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Illinois employment law attorneyWatching your company go from a little-known business to booming can be exciting. It can also be a little anxiety-inducing. You need someone to help you fill orders, stock product, or make deliveries. Or maybe you need someone to set up a website or manage your social media page. Unfortunately, you may not be able to hire an employee just yet. Perhaps you cannot afford to pay someone for regular, part-time hours, or maybe you are not set up yet for income tax withholding. Whatever the situation, an independent contractor could be the answer. How can you tell? The following information may help.

What is an Independent Contractor?

In its simplest definition, an independent contractor is someone that works for themselves, not your company. You are not responsible for paying their taxes, you do not have to provide health insurance or carry workers’ compensation to cover them, and you are not liable for their actions while they are working (note that there may be exceptions here). You simply pay them for the work they have done and, if necessary and desired, continue to do so. Then, come tax time, you file the appropriate form to show that you paid a contractor for work.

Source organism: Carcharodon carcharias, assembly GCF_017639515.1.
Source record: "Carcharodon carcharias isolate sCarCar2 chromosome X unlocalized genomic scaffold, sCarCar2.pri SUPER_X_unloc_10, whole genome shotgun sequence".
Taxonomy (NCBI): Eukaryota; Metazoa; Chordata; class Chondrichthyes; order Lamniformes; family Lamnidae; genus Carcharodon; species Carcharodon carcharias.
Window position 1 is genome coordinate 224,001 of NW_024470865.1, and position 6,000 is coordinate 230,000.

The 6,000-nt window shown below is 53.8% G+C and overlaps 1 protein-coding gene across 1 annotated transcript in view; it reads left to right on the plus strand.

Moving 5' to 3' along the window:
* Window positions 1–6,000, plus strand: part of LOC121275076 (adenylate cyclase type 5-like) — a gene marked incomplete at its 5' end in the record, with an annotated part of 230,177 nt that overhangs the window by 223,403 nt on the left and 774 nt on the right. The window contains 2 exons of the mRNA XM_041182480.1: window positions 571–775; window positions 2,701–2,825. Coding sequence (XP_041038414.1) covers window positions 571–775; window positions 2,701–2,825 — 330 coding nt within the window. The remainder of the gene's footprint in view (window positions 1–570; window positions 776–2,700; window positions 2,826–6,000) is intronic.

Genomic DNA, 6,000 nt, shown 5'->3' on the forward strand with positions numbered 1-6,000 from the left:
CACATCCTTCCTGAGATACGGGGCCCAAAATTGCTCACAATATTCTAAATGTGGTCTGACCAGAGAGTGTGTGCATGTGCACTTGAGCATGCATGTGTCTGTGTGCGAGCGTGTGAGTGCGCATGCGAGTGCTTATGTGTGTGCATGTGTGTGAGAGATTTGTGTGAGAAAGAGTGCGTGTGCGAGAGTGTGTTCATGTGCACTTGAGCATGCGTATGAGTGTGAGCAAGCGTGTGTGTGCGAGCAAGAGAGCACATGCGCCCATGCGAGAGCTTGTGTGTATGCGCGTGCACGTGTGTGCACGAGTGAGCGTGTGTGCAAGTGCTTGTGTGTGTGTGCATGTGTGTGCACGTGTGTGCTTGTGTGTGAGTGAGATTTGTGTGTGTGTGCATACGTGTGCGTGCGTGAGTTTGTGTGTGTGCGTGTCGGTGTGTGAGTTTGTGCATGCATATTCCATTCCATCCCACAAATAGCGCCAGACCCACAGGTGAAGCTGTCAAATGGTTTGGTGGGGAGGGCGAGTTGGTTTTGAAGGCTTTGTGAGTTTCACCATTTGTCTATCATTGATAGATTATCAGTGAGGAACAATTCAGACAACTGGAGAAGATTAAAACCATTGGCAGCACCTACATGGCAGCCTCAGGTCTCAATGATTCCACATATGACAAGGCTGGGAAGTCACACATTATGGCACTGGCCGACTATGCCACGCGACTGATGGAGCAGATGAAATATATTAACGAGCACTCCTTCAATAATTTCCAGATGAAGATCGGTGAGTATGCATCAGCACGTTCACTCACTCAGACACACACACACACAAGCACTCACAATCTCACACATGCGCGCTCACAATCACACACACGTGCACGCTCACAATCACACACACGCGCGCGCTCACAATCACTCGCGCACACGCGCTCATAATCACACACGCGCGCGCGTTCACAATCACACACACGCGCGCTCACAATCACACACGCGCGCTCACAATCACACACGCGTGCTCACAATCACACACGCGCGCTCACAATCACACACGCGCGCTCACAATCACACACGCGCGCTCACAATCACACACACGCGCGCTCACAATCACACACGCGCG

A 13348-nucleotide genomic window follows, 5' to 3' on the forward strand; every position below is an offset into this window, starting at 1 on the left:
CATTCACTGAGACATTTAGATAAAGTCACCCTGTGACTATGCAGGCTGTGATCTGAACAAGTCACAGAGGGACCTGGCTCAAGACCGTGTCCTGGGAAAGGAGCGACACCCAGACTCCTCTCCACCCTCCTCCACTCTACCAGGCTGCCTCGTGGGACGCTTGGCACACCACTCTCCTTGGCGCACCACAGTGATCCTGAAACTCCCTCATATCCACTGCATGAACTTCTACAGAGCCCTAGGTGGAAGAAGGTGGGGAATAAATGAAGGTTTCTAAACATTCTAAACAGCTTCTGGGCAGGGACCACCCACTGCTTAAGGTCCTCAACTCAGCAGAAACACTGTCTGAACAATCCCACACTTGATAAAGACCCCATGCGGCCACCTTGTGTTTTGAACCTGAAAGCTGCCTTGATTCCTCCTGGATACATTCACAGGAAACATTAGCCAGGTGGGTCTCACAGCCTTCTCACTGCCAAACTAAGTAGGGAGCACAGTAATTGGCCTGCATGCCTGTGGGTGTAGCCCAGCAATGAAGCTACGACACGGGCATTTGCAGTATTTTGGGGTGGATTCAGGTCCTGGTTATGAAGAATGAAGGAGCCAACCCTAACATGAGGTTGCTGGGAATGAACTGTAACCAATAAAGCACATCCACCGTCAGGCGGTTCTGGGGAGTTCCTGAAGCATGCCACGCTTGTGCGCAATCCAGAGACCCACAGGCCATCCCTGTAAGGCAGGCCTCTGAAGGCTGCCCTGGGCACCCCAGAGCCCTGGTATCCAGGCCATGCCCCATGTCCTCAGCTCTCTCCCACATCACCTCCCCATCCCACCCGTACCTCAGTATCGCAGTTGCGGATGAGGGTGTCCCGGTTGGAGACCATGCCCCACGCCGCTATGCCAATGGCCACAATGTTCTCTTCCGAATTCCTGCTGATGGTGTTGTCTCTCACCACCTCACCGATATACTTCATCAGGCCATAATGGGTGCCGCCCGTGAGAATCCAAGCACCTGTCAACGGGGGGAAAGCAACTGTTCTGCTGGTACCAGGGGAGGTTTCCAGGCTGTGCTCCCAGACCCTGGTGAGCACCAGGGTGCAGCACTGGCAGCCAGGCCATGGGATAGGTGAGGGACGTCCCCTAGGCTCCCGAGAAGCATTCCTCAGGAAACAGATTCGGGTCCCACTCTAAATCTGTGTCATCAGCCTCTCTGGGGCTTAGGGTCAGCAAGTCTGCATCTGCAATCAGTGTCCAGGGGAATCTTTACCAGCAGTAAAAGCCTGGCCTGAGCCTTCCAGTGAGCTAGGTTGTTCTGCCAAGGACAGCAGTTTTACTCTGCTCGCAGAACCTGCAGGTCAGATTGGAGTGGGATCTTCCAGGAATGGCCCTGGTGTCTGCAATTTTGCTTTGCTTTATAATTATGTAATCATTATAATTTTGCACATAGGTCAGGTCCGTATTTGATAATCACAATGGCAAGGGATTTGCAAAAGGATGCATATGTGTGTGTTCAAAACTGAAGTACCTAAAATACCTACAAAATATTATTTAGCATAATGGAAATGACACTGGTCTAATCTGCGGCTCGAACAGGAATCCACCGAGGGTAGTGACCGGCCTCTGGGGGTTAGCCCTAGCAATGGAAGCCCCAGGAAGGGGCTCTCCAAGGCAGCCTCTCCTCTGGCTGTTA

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Posted on in Employment Lawyer

independent contractors or employees, Illinois employment law attorneyFor a small business owner, one of the most important decisions he or she must make is how to acquire the help needed to run the company. An owner must choose between hiring employees, utilizing independent contractors, or some combination of both. It is very important to understand the difference between employees and independent contractors, as each classification carries with it different requirements and responsibilities.

According to labor and tax regulations, there is no single standard for determining employee or contractor status. There are, however, a number of factors which, when weighed together, may offer some clarification to an individual’s classification. The Internal Revenue Service (IRS) has divided the relevant considerations into three basic categories:

1. Behavioral Control

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Christine

If you are an employer, you have to define the role that each person plays in your organization. Part of this definition is determining whether those on your payroll are defined an employees or independent contractors. There are several differences between the two as outlined below.

The most important difference is the right of control. If you control the way that a job is done, or if you provide the tools that are used to complete the job, then the worker is considered an employee. If you have no control over the way that a job is done except for the results of the job, and the worker uses his own tools or materials, then the worker is considered an independent contractor.